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TITLE
Cromarty Fisher Folk (17 of 20)
EXTERNAL ID
AB_CROMARTYFISHER_AUDIO_17
PLACENAME
Cromarty
OLD COUNTY/PARISH
ROSS: Cromarty
DATE OF RECORDING
2 April 2007
PERIOD
2000s
CREATOR
Bobby Hogg & Gordon Hogg
SOURCE
Am Baile
ASSET ID
1144
KEYWORDS
language
linguistics
boats
ships
Royal Navy
audio

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The former royal burgh of Cromarty lies on the northern tip of the Black Isle peninsula, at the mouth of the Cromarty Firth in northeast Scotland. It is home to brothers Bobby and Gordon Hogg, descendants of a long line of local fisher folk. They can trace their ancestry back for centuries in the small coastal port. In the 1861 census there were no less than 96 Hoggs living in the Cromarty district and an entry for the family name in the Old Parish Register dates back as early as 1698.

Bobby and Gordon believe they are the last two fluent speakers of the 'Cromarty fisher dialect', a unique Scots dialect identified in Robert McColl Millar's study of 'Northern and Insular Scots' as 'North Northern A', mainly associated with the fishing communities of the Black Isle (Cromarty and Avoch) and other small towns and villages on the Cromarty Firth. It is said that at one time there were at least two, if not three, dialects in the Cromarty area - fisher, town, and farmer. While several Cromarty residents retain aspects of the fisher vocabulary, when Bobby and Gordon get together they converse fluently in the dialect.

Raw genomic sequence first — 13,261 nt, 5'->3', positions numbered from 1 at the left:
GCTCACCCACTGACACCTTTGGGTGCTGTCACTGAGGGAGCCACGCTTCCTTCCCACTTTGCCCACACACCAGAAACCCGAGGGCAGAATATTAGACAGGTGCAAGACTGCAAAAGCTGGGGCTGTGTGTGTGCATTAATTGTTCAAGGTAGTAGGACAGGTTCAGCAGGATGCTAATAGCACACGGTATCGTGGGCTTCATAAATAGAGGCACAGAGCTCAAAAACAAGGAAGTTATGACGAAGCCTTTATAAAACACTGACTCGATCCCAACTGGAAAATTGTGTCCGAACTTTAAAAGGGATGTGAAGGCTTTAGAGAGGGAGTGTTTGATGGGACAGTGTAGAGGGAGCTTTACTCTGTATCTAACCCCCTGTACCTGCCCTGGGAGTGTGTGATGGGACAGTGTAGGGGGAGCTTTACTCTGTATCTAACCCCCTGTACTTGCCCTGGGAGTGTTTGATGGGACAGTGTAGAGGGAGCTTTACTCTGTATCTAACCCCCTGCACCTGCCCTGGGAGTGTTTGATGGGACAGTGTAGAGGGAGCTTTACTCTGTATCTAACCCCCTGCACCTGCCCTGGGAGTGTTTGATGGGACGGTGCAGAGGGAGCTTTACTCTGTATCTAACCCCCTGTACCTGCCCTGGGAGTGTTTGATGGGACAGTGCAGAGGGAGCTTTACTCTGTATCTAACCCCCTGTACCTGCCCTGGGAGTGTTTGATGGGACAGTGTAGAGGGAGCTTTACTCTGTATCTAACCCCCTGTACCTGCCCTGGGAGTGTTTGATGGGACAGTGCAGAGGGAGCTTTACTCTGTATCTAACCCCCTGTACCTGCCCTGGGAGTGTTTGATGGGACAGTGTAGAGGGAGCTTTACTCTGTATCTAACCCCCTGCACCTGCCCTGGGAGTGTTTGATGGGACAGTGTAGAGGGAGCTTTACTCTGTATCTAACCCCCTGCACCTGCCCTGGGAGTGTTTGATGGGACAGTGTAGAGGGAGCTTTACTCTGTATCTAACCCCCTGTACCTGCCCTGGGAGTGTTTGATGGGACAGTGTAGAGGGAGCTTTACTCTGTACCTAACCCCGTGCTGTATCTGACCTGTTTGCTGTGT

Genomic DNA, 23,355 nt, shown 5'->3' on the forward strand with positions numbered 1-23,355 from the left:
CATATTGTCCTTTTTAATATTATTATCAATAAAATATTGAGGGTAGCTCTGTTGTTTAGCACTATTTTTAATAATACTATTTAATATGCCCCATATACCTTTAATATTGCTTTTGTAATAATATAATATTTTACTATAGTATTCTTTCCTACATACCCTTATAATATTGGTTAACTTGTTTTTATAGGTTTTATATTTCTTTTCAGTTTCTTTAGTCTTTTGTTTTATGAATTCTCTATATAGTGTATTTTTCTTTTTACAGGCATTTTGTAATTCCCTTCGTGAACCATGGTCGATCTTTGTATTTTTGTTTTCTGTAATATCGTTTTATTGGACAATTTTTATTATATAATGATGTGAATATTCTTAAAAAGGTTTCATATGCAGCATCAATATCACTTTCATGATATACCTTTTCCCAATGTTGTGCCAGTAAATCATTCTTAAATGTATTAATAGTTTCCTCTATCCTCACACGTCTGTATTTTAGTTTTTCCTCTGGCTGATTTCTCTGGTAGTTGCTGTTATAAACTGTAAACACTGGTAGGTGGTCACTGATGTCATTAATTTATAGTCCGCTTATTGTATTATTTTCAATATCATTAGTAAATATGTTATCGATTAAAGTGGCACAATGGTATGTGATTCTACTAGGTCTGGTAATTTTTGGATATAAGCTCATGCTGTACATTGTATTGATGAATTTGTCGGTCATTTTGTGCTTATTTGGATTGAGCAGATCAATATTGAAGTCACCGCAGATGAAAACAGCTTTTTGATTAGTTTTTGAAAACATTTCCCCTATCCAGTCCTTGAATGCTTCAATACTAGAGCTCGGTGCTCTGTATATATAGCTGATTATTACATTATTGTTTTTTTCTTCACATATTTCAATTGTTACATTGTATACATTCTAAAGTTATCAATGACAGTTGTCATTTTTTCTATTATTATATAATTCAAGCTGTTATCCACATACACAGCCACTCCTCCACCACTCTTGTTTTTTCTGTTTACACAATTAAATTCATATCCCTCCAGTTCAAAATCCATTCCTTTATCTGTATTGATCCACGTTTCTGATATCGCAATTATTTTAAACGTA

[N.B. Gordon Hogg passed away in 2011, aged 86. Bobby Hogg died a year later, aged 92.]


In this audio extract from March 2007, Bobby and Gordon remember the Atlantic Fleet (renamed Home Fleet) which anchored off Cromarty for a few weeks each year, in spring and autumn, from the mid 1930s, bringing a significant boost to the local economy.

Interviewer: Do you remember the - when the fleet was anchored off Cromarty?

Gordon: Sure, yes, of course, very much so.

Bobby: Oh, yeh, could name every one.

Gordon: Every one of them.

Bobby: Name every one. Aw, thee mind e 'Hood', an e 'Repulse', an all that.

Gordon: An a that. An the 'Courageous' an the 'Furious' - they're carriers. They all lay off Cromarty; they never went up to Invergordon, naw.

Bobby: Aw they never go near Invergordon; they couldn't get up there, no.

Gordon: An the 'Hood', the 'Hood' was another one who wouldn't go up to Invergordon because she was that long, the 'Hood', she wouldn't - if it was low tide - she'd have difficulty in turnin, to get out in a hurry, ye know?